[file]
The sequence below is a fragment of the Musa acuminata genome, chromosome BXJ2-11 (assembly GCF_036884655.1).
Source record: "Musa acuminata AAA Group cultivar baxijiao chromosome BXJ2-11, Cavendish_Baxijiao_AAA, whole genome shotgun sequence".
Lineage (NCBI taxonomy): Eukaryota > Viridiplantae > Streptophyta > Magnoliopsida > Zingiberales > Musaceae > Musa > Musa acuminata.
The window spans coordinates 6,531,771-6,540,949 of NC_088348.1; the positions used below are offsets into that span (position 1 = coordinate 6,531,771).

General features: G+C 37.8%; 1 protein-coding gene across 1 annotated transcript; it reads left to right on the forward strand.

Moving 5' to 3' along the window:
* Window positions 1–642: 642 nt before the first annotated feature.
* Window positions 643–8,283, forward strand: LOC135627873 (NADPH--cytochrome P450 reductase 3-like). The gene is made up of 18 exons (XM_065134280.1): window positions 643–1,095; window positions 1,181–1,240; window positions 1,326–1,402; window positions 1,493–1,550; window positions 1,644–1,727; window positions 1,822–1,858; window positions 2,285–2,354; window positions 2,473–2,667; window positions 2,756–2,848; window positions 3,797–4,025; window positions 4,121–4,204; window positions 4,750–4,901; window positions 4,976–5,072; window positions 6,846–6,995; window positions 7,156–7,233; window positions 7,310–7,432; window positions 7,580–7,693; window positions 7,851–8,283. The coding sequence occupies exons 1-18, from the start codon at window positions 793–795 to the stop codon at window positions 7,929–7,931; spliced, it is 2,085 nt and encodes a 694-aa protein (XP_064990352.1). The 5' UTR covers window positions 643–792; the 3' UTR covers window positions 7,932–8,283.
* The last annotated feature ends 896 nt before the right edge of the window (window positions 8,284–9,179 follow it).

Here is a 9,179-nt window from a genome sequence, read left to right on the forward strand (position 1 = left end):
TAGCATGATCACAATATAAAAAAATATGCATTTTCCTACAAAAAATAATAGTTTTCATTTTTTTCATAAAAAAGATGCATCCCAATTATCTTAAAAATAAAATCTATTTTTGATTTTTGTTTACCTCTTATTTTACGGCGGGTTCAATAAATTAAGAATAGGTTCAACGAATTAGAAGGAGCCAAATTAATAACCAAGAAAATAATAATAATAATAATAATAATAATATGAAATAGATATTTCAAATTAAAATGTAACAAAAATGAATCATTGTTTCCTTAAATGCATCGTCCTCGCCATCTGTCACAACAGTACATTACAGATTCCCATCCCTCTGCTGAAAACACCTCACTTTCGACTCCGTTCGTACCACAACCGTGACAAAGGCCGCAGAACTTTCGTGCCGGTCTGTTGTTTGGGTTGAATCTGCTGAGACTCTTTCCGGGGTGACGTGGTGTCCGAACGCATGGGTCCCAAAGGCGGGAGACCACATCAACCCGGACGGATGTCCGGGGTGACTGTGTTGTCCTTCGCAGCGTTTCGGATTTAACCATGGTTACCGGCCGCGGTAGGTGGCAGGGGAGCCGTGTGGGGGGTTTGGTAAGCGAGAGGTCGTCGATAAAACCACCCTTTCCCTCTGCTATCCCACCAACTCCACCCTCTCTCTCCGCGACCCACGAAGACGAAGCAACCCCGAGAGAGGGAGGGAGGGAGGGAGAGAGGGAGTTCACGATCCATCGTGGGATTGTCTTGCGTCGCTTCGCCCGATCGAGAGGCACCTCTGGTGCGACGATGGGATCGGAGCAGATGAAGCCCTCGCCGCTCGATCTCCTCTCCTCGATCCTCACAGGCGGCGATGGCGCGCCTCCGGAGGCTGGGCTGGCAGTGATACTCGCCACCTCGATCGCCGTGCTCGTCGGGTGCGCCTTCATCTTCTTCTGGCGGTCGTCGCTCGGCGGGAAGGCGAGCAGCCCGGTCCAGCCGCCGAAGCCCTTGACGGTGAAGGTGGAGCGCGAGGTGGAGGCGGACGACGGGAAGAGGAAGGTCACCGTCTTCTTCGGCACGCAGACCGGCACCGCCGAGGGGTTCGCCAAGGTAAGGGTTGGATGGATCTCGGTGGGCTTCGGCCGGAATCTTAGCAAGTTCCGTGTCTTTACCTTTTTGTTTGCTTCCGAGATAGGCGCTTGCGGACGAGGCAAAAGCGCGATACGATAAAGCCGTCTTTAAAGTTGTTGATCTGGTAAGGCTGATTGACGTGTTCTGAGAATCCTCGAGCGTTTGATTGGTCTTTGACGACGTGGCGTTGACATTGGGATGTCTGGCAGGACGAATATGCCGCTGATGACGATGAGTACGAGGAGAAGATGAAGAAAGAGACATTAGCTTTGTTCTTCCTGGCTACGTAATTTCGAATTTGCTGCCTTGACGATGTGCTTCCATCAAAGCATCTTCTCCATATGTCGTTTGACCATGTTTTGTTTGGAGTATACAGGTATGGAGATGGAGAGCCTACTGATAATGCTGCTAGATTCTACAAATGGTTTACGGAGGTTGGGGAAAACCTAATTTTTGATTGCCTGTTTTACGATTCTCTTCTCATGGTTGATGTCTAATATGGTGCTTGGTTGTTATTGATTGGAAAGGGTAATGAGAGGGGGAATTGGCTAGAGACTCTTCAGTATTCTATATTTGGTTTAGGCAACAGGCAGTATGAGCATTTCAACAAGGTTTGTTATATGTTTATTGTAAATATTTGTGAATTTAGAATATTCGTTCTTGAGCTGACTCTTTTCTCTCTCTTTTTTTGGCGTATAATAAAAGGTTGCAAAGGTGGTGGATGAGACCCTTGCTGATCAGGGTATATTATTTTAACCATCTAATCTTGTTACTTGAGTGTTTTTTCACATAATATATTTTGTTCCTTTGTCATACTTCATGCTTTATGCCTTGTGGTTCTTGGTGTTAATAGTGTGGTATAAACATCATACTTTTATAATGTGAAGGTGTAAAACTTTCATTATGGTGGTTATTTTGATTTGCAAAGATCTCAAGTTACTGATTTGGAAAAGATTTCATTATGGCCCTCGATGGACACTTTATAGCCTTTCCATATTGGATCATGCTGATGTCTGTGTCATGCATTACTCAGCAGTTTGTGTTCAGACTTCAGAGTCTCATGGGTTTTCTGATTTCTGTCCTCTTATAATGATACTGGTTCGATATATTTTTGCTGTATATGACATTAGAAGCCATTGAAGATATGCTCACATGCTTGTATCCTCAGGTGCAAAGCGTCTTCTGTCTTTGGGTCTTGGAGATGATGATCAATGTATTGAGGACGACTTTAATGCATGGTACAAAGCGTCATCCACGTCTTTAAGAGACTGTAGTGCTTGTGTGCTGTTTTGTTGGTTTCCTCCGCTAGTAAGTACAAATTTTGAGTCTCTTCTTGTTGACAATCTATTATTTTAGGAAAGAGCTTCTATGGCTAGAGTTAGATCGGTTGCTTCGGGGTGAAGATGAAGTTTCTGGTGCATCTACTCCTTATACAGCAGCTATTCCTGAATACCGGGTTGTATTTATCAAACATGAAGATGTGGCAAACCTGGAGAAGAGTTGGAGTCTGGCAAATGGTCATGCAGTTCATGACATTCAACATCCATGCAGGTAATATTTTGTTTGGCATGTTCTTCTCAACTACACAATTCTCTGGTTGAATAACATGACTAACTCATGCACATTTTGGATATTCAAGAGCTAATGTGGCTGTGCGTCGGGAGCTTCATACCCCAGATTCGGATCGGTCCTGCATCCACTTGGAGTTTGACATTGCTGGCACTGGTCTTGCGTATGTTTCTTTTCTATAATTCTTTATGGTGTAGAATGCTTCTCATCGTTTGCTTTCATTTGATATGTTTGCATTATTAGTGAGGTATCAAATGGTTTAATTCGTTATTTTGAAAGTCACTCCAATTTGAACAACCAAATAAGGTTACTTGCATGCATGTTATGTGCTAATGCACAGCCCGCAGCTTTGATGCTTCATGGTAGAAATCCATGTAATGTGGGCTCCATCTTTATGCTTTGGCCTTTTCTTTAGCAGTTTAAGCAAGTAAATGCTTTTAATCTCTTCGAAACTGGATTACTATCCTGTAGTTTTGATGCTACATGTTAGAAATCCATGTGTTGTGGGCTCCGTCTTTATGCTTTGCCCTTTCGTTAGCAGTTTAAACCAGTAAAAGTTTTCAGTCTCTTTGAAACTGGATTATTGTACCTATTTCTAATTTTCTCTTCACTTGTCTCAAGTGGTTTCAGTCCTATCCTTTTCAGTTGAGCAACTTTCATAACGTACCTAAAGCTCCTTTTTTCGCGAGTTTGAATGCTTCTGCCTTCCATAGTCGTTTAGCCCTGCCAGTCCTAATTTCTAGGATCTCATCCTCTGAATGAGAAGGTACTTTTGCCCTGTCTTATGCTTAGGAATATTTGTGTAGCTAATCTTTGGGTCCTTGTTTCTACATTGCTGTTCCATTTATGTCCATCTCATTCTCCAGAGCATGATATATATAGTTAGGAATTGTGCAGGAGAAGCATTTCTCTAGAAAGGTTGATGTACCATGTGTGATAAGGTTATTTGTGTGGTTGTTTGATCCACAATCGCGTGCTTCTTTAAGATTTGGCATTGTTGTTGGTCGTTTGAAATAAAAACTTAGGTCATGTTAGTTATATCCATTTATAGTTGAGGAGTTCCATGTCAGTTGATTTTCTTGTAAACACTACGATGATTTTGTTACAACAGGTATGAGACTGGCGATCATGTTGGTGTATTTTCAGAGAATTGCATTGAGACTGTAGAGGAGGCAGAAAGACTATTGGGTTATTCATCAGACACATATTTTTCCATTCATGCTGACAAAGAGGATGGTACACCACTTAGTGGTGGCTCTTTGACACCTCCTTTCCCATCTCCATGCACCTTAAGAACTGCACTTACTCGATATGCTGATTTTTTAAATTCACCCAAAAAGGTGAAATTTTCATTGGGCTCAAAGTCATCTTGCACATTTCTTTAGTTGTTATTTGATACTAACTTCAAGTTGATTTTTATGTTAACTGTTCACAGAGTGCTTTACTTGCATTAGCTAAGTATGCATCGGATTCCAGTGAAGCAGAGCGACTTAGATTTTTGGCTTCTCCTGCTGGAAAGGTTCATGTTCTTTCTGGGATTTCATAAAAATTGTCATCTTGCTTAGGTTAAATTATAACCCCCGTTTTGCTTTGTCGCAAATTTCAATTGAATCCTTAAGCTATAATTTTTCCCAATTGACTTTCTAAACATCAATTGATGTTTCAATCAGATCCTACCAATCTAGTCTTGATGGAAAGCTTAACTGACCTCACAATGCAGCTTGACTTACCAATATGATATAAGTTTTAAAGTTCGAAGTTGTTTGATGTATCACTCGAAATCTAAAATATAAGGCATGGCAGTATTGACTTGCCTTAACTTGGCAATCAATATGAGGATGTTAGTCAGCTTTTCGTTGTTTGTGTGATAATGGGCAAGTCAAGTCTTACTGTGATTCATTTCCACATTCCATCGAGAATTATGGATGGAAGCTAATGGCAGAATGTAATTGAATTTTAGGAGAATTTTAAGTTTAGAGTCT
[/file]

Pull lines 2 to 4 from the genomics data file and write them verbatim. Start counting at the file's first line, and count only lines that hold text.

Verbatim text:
Source record: "Musa acuminata AAA Group cultivar baxijiao chromosome BXJ2-11, Cavendish_Baxijiao_AAA, whole genome shotgun sequence".
Lineage (NCBI taxonomy): Eukaryota > Viridiplantae > Streptophyta > Magnoliopsida > Zingiberales > Musaceae > Musa > Musa acuminata.
The window spans coordinates 6,531,771-6,540,949 of NC_088348.1; the positions used below are offsets into that span (position 1 = coordinate 6,531,771).